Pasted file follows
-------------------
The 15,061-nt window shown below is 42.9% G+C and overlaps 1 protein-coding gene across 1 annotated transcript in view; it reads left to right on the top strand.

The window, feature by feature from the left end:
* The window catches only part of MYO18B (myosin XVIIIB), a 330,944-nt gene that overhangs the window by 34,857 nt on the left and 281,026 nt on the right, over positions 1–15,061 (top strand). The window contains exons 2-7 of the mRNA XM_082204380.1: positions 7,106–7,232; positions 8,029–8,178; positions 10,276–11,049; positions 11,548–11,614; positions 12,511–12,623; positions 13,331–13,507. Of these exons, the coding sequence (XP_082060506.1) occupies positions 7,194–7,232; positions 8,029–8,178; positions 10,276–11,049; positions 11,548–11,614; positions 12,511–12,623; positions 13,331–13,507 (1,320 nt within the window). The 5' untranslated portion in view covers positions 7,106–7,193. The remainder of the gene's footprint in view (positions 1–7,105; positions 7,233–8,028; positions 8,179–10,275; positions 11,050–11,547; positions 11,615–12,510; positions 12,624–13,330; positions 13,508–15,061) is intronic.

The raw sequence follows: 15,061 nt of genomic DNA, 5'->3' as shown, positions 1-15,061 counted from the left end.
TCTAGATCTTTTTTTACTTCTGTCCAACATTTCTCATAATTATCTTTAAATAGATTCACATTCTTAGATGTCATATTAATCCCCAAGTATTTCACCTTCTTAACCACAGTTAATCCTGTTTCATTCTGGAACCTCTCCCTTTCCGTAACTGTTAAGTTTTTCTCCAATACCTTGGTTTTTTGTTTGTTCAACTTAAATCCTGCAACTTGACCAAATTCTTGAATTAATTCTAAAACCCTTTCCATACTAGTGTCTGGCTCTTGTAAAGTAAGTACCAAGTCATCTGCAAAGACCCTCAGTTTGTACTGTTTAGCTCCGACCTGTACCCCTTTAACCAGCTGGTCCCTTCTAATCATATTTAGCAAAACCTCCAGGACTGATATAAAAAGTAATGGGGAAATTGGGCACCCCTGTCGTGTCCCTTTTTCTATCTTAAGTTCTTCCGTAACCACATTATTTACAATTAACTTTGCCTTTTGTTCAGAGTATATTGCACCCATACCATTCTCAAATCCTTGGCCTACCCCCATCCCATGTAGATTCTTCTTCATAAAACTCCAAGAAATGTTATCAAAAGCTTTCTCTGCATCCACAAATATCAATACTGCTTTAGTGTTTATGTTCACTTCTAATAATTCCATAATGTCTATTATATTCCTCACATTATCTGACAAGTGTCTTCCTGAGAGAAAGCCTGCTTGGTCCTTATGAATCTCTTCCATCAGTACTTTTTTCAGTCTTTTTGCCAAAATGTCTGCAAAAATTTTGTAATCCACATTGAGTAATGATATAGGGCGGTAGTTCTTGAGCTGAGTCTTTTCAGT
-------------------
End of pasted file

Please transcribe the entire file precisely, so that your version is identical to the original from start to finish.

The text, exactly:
The 15,061-nt window shown below is 42.9% G+C and overlaps 1 protein-coding gene across 1 annotated transcript in view; it reads left to right on the top strand.

The window, feature by feature from the left end:
* The window catches only part of MYO18B (myosin XVIIIB), a 330,944-nt gene that overhangs the window by 34,857 nt on the left and 281,026 nt on the right, over positions 1–15,061 (top strand). The window contains exons 2-7 of the mRNA XM_082204380.1: positions 7,106–7,232; positions 8,029–8,178; positions 10,276–11,049; positions 11,548–11,614; positions 12,511–12,623; positions 13,331–13,507. Of these exons, the coding sequence (XP_082060506.1) occupies positions 7,194–7,232; positions 8,029–8,178; positions 10,276–11,049; positions 11,548–11,614; positions 12,511–12,623; positions 13,331–13,507 (1,320 nt within the window). The 5' untranslated portion in view covers positions 7,106–7,193. The remainder of the gene's footprint in view (positions 1–7,105; positions 7,233–8,028; positions 8,179–10,275; positions 11,050–11,547; positions 11,615–12,510; positions 12,624–13,330; positions 13,508–15,061) is intronic.

The raw sequence follows: 15,061 nt of genomic DNA, 5'->3' as shown, positions 1-15,061 counted from the left end.
TCTAGATCTTTTTTTACTTCTGTCCAACATTTCTCATAATTATCTTTAAATAGATTCACATTCTTAGATGTCATATTAATCCCCAAGTATTTCACCTTCTTAACCACAGTTAATCCTGTTTCATTCTGGAACCTCTCCCTTTCCGTAACTGTTAAGTTTTTCTCCAATACCTTGGTTTTTTGTTTGTTCAACTTAAATCCTGCAACTTGACCAAATTCTTGAATTAATTCTAAAACCCTTTCCATACTAGTGTCTGGCTCTTGTAAAGTAAGTACCAAGTCATCTGCAAAGACCCTCAGTTTGTACTGTTTAGCTCCGACCTGTACCCCTTTAACCAGCTGGTCCCTTCTAATCATATTTAGCAAAACCTCCAGGACTGATATAAAAAGTAATGGGGAAATTGGGCACCCCTGTCGTGTCCCTTTTTCTATCTTAAGTTCTTCCGTAACCACATTATTTACAATTAACTTTGCCTTTTGTTCAGAGTATATTGCACCCATACCATTCTCAAATCCTTGGCCTACCCCCATCCCATGTAGATTCTTCTTCATAAAACTCCAAGAAATGTTATCAAAAGCTTTCTCTGCATCCACAAATATCAATACTGCTTTAGTGTTTATGTTCACTTCTAATAATTCCATAATGTCTATTATATTCCTCACATTATCTGACAAGTGTCTTCCTGAGAGAAAGCCTGCTTGGTCCTTATGAATCTCTTCCATCAGTACTTTTTTCAGTCTTTTTGCCAAAATGTCTGCAAAAATTTTGTAATCCACATTGAGTAATGATATAGGGCGGTAGTTCTTGAGCTGAGTCTTTTCAGT